Across the country, 29 states and the District of Columbia have a higher minimum wage than federal law requires.
Now wage increases are being pushed in large cities as well. The Los Angeles City Council recently backed a plan to raise the city’s minimum wage to $15 an hour by 2020, more than twice the federal minimum of $7.25. San Francisco and Seattle are among cities that have implemented a local minimum wage higher than the federal or state level.
If you’re a small-business owner, a higher wage will likely affect your operations in some way.
The National Federation of Independent Business, for instance, says increases in the minimum wage would result in job losses as employers try to counter rising labor costs. Meanwhile, other business groups, such as the Small Business Majority, say raising the minimum wage would boost consumer spending for small businesses by putting more money in people’s pockets.
NerdWallet asked some small-business owners how a higher minimum wage would affect their operations.
Supporters predict higher customer spending
Christin Evans is the owner of Booksmith in San Francisco, where voters approved a ballot measure to increase the minimum wage to $15 an hour by 2018. She says she supports a higher minimum wage because “if all businesses are paying a higher minimum wage it will be better for our economy and business in the long term.”
“We have always taken the approach of offering a higher wage than the city required. We are in position to increase wages as San Francisco’s minimum wage increases from $12.25 to $15 over the next several years,” Evans tells NerdWallet. “As technology has enabled greater efficiencies in our store, it has freed up staff time to develop new revenue opportunities for our business. I expect we will continue to hire at the rates we have in the past as we see increased growth and revenue from those new business areas.”
Gina Schaefer, co-owner of 10 Ace Hardware stores in Maryland, Virginia and the District of Columbia, also pays her employees above the minimum wage because it contributes to better customer service. The business also budgets for pay increases, she says.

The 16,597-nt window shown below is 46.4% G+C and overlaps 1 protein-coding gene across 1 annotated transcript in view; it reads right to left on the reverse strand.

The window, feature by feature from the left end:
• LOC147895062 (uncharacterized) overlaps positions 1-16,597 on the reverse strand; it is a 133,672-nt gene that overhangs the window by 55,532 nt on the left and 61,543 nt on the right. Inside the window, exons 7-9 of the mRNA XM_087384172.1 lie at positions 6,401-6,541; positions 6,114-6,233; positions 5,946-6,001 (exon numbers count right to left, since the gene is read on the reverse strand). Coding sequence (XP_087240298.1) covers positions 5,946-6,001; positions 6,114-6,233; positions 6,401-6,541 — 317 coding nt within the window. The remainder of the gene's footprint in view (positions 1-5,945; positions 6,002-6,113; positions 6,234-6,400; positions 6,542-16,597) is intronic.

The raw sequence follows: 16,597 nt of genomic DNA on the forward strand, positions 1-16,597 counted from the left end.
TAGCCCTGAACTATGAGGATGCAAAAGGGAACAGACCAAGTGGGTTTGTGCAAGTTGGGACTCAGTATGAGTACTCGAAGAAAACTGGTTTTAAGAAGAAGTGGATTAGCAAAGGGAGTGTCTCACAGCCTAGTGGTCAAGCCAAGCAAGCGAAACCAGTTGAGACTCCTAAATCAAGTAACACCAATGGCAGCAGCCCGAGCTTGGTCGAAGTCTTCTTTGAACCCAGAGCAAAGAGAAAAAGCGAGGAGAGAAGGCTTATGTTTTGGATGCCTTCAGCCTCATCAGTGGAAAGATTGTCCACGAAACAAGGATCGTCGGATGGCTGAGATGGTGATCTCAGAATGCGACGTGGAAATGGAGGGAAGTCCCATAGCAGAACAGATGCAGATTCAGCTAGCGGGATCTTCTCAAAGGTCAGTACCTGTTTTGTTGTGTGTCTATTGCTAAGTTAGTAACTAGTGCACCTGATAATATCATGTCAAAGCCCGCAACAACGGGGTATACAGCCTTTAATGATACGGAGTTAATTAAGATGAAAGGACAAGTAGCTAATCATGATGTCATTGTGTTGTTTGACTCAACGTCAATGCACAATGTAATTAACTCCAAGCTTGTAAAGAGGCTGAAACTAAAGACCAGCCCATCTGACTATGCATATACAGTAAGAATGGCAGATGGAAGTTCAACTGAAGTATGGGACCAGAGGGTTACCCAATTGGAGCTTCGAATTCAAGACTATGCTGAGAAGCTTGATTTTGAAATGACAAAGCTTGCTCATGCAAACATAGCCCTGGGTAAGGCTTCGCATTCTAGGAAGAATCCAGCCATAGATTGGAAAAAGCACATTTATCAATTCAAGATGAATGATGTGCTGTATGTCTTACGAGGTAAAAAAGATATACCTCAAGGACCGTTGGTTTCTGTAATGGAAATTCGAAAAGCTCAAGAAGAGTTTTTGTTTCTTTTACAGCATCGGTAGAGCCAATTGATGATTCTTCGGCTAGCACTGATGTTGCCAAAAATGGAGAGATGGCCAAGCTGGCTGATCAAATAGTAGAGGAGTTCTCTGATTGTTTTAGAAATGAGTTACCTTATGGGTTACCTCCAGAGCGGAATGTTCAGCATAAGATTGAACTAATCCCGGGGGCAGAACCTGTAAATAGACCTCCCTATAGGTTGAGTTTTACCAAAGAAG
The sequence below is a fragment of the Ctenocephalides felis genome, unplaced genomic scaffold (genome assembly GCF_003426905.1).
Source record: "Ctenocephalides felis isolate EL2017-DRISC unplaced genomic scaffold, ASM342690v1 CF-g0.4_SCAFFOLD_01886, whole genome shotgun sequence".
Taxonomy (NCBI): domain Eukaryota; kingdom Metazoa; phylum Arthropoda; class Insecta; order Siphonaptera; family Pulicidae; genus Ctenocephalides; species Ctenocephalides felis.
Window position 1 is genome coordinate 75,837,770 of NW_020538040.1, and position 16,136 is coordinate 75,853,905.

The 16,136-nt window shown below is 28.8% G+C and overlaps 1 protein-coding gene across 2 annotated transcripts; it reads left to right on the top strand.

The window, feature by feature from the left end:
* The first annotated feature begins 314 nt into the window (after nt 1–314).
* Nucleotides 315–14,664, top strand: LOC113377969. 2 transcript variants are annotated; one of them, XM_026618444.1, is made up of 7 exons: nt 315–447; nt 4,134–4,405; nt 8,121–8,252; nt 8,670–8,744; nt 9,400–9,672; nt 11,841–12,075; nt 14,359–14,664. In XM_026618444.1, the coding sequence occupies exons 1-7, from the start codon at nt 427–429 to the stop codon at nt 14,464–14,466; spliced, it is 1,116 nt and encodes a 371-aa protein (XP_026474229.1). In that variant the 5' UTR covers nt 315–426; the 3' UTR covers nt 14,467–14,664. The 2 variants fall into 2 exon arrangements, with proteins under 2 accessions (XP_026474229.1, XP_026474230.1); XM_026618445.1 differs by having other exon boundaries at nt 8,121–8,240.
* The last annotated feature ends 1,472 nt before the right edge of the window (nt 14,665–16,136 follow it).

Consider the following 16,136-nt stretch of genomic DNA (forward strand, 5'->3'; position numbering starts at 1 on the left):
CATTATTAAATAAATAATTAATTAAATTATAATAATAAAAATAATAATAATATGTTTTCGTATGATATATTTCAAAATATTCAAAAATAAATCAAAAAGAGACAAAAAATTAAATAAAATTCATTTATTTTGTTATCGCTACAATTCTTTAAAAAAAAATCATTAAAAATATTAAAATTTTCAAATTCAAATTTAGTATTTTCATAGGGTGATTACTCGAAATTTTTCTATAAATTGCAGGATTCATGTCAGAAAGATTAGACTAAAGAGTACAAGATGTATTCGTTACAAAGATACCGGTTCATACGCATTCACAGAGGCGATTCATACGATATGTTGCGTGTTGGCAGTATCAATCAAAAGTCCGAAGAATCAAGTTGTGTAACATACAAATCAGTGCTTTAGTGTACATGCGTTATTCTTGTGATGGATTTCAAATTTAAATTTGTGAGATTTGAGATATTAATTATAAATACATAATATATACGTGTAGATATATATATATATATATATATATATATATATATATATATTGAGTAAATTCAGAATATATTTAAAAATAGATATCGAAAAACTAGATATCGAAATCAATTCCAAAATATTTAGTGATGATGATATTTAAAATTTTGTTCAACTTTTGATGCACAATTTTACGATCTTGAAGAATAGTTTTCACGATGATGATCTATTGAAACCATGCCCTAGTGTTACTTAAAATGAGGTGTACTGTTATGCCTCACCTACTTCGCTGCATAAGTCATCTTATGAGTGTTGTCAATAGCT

Maryland and the District of Columbia have moved in recent years to increase their minimum wages.
Schaefer, a member of Business for a Fair Minimum Wage, says higher labor costs have not prevented the business from expanding. “We would expect to see a positive impact on our bottom line because of increased consumer spending with minimum wage increases,” she says.
Opponents worry about higher labor costs
For Bob Paparelli, who owns The Patisserie bakery in Pearl City, Hawaii, an increase in the minimum wage means higher labor costs. And that could mean increasing prices on his baked goods. The state’s minimum wage will increase to $10.10 an hour by 2018.
Paparelli says you could see more technology or robotics in his industry. “I myself am looking into high-speed equipment to save on labor cost,” he tells NerdWallet. “You never know, you might see a robot asking for your order.”
Jose Villa, owner of Sensis, a cross-cultural advertising agency in Los Angeles, says he’ll have to stop hiring interns and junior staff members.
“Sadly, the biggest impact is on young workers trying to gain skills in my industry, as they will be priced out,” says Villa, a member of the National Federation of Independent Business’ California chapter. “I can’t justify charging my clients $15 an hour plus markup for someone who knows nothing and is learning the job.”
Villa says he’s also considering moving the office from Los Angeles to a more business-friendly city.
As chief executive officer of early-stage hardware firm MbientLab in San Francisco, Laura Kassovic would rather not pay herself. But the law requires that she and her co-founders be paid the minimum wage — and a higher one, at that, with the recent increase.
“For every dollar we must pay ourselves and the MbientLab team, regardless of whether or not we want a paycheck, that’s one more dollar we have to make up for in sales, and that’s one less dollar we can re-invest into the company,” Kassovic tells NerdWallet. “It will take longer for the business to become sustainable, and that means slower growth and stunted expansion plans.”
Image of San Francisco City Hall via iStock.